Lostribe

Interview: Lostribe

Lostribe is the collaboration between Agustus ThElefant and JusLuv, and we liked their recent LP Sophie (reviewed here) – so we thought we’d have a chat.

Oh Drat: We found there was a nice breadth of styles on the LP, but the album as a whole still felt contingent. Tell me a little about where you get your style from and what ‘places’ you go to to bring it all together.

JustLuv: Yeah, obviously we’re super heavily influenced by the evolution of conscious hip hop over the last 10-15 years, but we’ve also been somewhat immersed – I guess this is more myself – in the electronic music scene so we try to incorporate some of those influences and work on melding ‘modern music’, you know? If it has a break beat and it makes people wanna dance, then that’s where we wanna go, as much as possible from all different genres.

OD: And when it comes to equipment do you have a variety of different equipment you bring together to make that happen too, or…?

JL: Yeah – I produce mostly on software I’m not willing to disclose, it’s one of my secret weapons, but we use a bunch of different plugins, VSTs I use like Omnisphere, the Effectrix plugin, Izotope Stutter Edit -

“I produce mostly on software I’m not willing to disclose, it’s one of my secret weapons” – JustLuv

Augustus ThElefant: MIDI keyboards

JL:  - MIDI keyboards, everything was pretty much produced on software, there was very little actual analogue work done, it was all recorded at Nate Da Gr8’s studio, he engineered and mixed everything down and it was recorded on Cubase, but there’s definitely some secrets we’ve gotta keep under wraps a little bit about how we actually got that sound.

OD: Okay, so do you think that as production gets increasingly into the digital age, and increasingly computers are powerful enough to power software that sounds as good as a hardware synth, that it gets more and more important to have those secrets and keep things under wraps?

JL: Yeah, it seems like the software that’s being created now is creating avenues and the ability for producers to explore sound in ways that was never possible before, and the music in many ways is a product of the technology, in many ways, it seems. There’s a lot of software and DAWs coming out that anybody with no talent can jump on and sound good on, because the technology adds so much to the creative process at this point.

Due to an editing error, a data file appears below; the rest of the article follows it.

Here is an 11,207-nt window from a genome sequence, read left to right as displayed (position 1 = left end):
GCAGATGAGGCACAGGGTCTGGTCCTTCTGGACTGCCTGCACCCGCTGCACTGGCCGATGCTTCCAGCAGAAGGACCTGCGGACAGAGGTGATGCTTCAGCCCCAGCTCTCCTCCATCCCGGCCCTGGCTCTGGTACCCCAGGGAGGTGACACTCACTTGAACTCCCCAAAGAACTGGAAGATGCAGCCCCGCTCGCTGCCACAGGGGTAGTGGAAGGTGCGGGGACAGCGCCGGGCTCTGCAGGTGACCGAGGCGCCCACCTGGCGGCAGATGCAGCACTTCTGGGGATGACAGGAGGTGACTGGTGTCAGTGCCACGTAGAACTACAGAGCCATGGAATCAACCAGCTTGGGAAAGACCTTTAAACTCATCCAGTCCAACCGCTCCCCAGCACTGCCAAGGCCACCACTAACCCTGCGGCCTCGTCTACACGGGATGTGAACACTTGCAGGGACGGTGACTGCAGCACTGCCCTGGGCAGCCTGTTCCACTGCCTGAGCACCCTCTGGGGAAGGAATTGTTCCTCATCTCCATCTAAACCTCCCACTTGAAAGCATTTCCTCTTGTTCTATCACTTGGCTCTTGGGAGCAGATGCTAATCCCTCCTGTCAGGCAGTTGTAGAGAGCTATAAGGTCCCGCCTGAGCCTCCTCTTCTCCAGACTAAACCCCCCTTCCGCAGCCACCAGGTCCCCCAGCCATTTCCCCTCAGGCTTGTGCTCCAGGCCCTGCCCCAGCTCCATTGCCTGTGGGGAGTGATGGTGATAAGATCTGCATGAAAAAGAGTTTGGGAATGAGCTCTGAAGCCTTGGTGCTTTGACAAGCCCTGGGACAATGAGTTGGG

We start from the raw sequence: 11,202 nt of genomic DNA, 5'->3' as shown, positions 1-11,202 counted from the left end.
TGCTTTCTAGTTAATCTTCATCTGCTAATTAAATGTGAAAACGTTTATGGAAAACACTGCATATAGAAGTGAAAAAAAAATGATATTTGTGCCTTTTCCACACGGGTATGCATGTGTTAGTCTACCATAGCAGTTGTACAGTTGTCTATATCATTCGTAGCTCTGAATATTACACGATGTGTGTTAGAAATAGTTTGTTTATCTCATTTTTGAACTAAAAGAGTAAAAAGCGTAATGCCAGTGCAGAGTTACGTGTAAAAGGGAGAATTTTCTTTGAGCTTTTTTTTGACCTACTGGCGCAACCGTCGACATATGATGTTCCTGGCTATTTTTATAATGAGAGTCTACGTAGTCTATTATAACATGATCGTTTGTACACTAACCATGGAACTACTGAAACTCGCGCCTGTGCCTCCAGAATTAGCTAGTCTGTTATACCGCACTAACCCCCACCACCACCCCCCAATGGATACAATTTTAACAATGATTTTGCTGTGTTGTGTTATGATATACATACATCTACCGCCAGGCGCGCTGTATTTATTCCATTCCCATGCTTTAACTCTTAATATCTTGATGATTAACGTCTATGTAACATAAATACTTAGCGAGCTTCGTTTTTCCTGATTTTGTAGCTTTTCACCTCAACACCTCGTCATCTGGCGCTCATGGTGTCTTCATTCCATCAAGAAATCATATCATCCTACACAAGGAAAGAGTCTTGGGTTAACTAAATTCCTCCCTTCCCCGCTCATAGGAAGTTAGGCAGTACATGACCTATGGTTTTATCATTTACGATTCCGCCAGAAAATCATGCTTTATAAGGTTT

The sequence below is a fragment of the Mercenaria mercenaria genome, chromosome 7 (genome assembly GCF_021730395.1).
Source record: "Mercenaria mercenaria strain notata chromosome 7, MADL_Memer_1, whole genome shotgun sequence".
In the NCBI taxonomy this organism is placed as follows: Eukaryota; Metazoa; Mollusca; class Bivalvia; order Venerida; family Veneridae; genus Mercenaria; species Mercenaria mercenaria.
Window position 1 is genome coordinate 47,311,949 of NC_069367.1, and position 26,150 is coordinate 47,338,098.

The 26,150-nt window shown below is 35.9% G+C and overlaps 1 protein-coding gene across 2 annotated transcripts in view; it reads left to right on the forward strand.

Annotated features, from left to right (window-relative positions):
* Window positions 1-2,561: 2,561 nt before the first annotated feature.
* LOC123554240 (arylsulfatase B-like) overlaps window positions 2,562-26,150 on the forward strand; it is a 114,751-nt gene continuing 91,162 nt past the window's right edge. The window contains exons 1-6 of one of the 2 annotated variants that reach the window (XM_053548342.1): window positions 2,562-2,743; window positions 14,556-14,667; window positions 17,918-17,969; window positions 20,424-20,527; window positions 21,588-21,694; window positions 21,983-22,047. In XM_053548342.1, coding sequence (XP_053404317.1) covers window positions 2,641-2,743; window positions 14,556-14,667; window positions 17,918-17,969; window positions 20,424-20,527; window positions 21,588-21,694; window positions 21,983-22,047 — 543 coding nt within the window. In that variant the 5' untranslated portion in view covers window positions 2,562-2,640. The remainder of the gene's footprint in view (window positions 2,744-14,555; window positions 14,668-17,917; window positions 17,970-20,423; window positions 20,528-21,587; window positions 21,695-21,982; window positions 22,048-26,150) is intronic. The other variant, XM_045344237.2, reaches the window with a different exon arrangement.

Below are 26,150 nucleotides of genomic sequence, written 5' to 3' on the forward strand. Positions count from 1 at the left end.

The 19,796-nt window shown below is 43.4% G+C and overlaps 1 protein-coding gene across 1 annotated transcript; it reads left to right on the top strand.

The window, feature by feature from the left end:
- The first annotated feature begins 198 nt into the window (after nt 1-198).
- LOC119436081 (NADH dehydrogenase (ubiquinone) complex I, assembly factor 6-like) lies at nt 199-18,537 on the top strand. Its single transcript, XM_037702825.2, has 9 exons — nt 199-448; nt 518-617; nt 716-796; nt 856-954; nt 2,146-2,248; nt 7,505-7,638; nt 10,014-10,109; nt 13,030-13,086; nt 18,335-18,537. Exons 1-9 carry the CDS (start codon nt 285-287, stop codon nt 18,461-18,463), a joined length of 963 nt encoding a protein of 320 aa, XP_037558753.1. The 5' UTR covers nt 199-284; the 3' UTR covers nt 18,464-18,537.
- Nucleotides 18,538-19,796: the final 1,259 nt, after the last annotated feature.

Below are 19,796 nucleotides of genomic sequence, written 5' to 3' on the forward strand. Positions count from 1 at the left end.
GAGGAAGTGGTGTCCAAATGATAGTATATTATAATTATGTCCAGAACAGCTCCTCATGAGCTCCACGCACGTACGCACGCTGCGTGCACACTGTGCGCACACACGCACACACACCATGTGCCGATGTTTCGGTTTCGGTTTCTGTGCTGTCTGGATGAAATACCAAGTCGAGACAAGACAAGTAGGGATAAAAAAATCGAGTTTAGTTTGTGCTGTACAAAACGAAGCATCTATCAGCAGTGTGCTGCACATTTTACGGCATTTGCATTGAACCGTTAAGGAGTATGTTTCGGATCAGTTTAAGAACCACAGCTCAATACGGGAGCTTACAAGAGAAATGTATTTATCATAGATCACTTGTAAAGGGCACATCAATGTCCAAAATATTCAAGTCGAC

OD: So when it comes to writing tracks, as you say talent plays a big part in creating something that’s memorable, but getting that initial ‘bang’ is something that’s getting increasingly easy to do from a beginning stage, how do you guys combine when it comes to lyric writing and music writing process to make sure you get these ‘tight’ songs?

ATE: Well, you know with this project JustLuv was creating enough music for us to create an entire album, and I basically look at the beat and emotionally how I respond to it entails the direction of the writing, where it’s going to go.

OD: Do you feel your emotional response to the beat is an important factor in the fact that you two are a group?

JL: Yeah, I mean the thing about the music we make is that we hope to, whatever it may be, touch on some emotional theme. Whether it be a breakup, reminiscing about old times, getting over bad times.

ATE: There’s always a conceptual thought to the music, you know, but for me particularly as a writer – and I know this is different for different writers – it’s important to get inspiration and influence out of the emotion I get from the track. There are plenty of tracks on this album that had a concept, and I knew when I heard the track what needed to be covered.

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